The U.S. military is preparing for the potential deployment of approximately 2,000 troops to Israel amid the conflict with Hamas, The Wall Street Journal reports.
“The troops are tasked with missions like advising and medical support, the officials said, and they are from across the U.S. armed services,” the outlet stated.
The outlet stated the potential deployments will not include infantry and won’t serve a combat role.
U.S. selects roughly 2,000 troops for potential deployment to support Israel | Just The News https://t.co/t4jR2OTbKH
— John Solomon (@jsolomonReports) October 16, 2023
The Wall Street Journal reports:
The troops are currently stationed both inside the Middle East and outside, including Europe, the officials said. It isn’t clear under what circumstances the U.S. could deploy the troops or to where, but the Pentagon decision signaled it is preparing to support Israeli troops should Israel launch a ground incursion into Gaza. It is unclear how many of those troops, should they be deployed, would go into Israel. But the officials said that at least some of them could enter the country to support Israeli forces. A predeployment order doesn’t mean the troops will certainly deploy but rather shortens the time troops need to be ready to move.Advertisement
— New York Post (@nypost) October 16, 2023
“These who received the orders were already on 96-hour prepare-to-deploy status, which has now been shortened to 24 hours,” NBC News noted.
The report follows the U.S. military deploying an aircraft carrier to the eastern Mediterranean Sea.
BREAKING: The United States is considering deploying a second aircraft carrier, USS Dwight D. Eisenhower, as the USS Gerald R. Ford Carrier Strike Group is set to arrive near Israel.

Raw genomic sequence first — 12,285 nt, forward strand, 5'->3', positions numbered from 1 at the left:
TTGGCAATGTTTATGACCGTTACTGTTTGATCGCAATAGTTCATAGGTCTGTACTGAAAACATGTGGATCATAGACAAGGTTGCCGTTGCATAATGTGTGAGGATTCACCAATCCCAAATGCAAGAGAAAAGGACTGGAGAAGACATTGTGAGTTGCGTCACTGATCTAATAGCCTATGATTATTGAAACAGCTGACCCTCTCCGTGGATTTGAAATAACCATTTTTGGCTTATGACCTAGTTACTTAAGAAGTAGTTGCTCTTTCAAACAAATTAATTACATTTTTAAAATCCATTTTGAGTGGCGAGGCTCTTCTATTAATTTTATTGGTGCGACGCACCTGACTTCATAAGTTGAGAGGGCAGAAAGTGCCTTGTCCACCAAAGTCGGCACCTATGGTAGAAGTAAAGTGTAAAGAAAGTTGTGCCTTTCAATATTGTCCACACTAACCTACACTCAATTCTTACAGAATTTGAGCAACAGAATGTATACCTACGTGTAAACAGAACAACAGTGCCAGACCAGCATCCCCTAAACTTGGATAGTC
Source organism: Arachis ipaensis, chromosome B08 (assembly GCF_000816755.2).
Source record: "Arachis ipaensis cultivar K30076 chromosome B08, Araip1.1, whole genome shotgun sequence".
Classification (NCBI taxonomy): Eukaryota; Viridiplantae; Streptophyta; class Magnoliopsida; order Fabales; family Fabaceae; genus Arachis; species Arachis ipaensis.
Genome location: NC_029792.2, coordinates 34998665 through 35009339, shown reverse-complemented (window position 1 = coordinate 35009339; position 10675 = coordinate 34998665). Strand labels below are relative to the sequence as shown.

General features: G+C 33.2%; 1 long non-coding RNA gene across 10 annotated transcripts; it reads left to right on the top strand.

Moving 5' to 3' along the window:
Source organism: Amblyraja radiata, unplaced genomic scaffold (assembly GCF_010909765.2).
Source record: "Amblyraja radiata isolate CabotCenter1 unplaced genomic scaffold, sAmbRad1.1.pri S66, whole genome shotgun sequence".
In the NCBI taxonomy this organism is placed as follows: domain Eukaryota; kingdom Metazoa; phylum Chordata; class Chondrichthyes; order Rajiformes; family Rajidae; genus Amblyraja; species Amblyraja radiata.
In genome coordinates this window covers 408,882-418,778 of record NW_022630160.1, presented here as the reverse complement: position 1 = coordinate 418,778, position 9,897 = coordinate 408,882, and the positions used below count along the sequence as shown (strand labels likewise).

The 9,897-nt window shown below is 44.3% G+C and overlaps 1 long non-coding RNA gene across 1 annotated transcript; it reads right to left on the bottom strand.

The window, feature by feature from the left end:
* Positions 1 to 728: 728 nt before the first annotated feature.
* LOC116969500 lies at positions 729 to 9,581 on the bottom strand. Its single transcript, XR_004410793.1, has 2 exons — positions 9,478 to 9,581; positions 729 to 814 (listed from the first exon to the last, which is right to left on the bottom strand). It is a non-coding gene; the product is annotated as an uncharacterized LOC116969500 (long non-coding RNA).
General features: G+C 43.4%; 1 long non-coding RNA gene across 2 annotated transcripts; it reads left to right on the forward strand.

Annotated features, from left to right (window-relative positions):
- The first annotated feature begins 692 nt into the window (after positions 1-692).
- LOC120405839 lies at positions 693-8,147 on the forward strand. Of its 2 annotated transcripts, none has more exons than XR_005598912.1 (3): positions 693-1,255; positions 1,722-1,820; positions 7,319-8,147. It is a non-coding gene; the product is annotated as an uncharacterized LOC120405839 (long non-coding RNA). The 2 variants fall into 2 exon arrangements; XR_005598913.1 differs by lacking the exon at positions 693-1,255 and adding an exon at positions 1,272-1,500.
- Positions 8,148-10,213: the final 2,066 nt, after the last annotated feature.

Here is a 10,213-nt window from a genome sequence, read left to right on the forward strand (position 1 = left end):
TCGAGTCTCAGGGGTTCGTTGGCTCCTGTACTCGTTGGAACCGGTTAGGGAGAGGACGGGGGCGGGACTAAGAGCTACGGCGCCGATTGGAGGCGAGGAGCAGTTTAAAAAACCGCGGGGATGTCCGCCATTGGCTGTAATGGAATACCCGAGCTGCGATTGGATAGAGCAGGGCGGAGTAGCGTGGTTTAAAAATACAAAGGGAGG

The reasoning, according to a U.S. defense official, is to "deter regional powers from joining… pic.twitter.com/i6dN1dFRy9
— Collin Rugg (@CollinRugg) October 10, 2023
Per NBC News:
The Defense Department has also already deployed the U.S.S. Dwight D. Eisenhower Carrier Strike Group to the eastern Mediterranean Sea, where it will join the U.S.S. Gerald R. Ford in a show of support for Israel.
The Israel Defense Forces have massed military personnel and equipment at the Gaza border, preparing to expand a retaliatory aerial attack with what it said would be “an integrated and coordinated attack from the air, sea and land.”
Hamas, which rules Gaza, carried out the worst terrorist attack in Israel in decades just over a week ago. The assault included targeting children and taking hostages.
Since then, more than 2,800 people have been killed and 10,859 have been injured in Gaza. In Israel, 1,400 people have been killed and 3,900 have been wounded.
Secretary of State Antony Blinken on Monday was in Tel Aviv, where he was met with Israeli Prime Minister Benjamin Netanyahu and his war Cabinet in the Defense Ministry for more than seven-and-a-half hours, into early Tuesday local time. During the meeting, there were two rounds of air raids and orders to shelter in place.
In an interview, Treasury Secretary Janet Yellen said the U.S. ‘certainly’ could afford wars in both Israel and Ukraine.
In a “60 Minutes” interview, Joe Biden said America has an “obligation” to be involved in both conflicts.
“Are the wars in Israel and Ukraine more than the United States can take on at the same time?” Scott Pelley asked.
“We’re the United States of America for God’s sake! The most powerful nation in the history, not in the world, in the history of the world! The history of the world!” Biden responded.
“We can take care of both of these and still maintain our overall international defense. We have the capacity to do this and we have an obligation to. We are the essential nation, to, to paraphrase the former secretary of State. And if we don’t who does?” he continued.
"Are the wars in Israel and Ukraine more than the United States can take on at the same time?" Scott Pelley asks President Biden.
— 60 Minutes (@60Minutes) October 15, 2023